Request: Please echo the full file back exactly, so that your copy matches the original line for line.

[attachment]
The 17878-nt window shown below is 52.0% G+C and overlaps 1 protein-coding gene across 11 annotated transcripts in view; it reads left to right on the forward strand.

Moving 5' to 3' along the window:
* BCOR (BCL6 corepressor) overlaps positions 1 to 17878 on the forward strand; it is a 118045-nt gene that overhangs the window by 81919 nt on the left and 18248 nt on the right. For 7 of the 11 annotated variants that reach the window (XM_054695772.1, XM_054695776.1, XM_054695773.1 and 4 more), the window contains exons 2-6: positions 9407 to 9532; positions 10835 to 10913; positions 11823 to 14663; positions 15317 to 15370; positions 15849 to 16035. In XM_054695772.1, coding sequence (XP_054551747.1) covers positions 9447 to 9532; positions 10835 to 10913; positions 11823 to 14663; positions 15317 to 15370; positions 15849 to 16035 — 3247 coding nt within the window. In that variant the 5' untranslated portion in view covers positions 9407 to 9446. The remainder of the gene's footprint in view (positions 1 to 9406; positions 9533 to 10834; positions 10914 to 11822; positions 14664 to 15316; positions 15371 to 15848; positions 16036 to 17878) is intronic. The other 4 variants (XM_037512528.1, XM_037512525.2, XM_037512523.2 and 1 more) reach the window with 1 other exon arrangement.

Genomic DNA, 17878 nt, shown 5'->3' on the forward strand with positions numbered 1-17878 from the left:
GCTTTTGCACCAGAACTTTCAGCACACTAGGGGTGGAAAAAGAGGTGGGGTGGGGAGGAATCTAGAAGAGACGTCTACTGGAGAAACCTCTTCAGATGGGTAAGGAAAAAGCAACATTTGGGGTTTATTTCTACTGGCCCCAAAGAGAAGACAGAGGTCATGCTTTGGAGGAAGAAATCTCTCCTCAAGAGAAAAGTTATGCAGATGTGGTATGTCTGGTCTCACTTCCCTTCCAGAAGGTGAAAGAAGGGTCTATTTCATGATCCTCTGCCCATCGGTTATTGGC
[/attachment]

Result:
The 17878-nt window shown below is 52.0% G+C and overlaps 1 protein-coding gene across 11 annotated transcripts in view; it reads left to right on the forward strand.

Moving 5' to 3' along the window:
* BCOR (BCL6 corepressor) overlaps positions 1 to 17878 on the forward strand; it is a 118045-nt gene that overhangs the window by 81919 nt on the left and 18248 nt on the right. For 7 of the 11 annotated variants that reach the window (XM_054695772.1, XM_054695776.1, XM_054695773.1 and 4 more), the window contains exons 2-6: positions 9407 to 9532; positions 10835 to 10913; positions 11823 to 14663; positions 15317 to 15370; positions 15849 to 16035. In XM_054695772.1, coding sequence (XP_054551747.1) covers positions 9447 to 9532; positions 10835 to 10913; positions 11823 to 14663; positions 15317 to 15370; positions 15849 to 16035 — 3247 coding nt within the window. In that variant the 5' untranslated portion in view covers positions 9407 to 9446. The remainder of the gene's footprint in view (positions 1 to 9406; positions 9533 to 10834; positions 10914 to 11822; positions 14664 to 15316; positions 15371 to 15848; positions 16036 to 17878) is intronic. The other 4 variants (XM_037512528.1, XM_037512525.2, XM_037512523.2 and 1 more) reach the window with 1 other exon arrangement.

Genomic DNA, 17878 nt, shown 5'->3' on the forward strand with positions numbered 1-17878 from the left:
GCTTTTGCACCAGAACTTTCAGCACACTAGGGGTGGAAAAAGAGGTGGGGTGGGGAGGAATCTAGAAGAGACGTCTACTGGAGAAACCTCTTCAGATGGGTAAGGAAAAAGCAACATTTGGGGTTTATTTCTACTGGCCCCAAAGAGAAGACAGAGGTCATGCTTTGGAGGAAGAAATCTCTCCTCAAGAGAAAAGTTATGCAGATGTGGTATGTCTGGTCTCACTTCCCTTCCAGAAGGTGAAAGAAGGGTCTATTTCATGATCCTCTGCCCATCGGTTATTGGC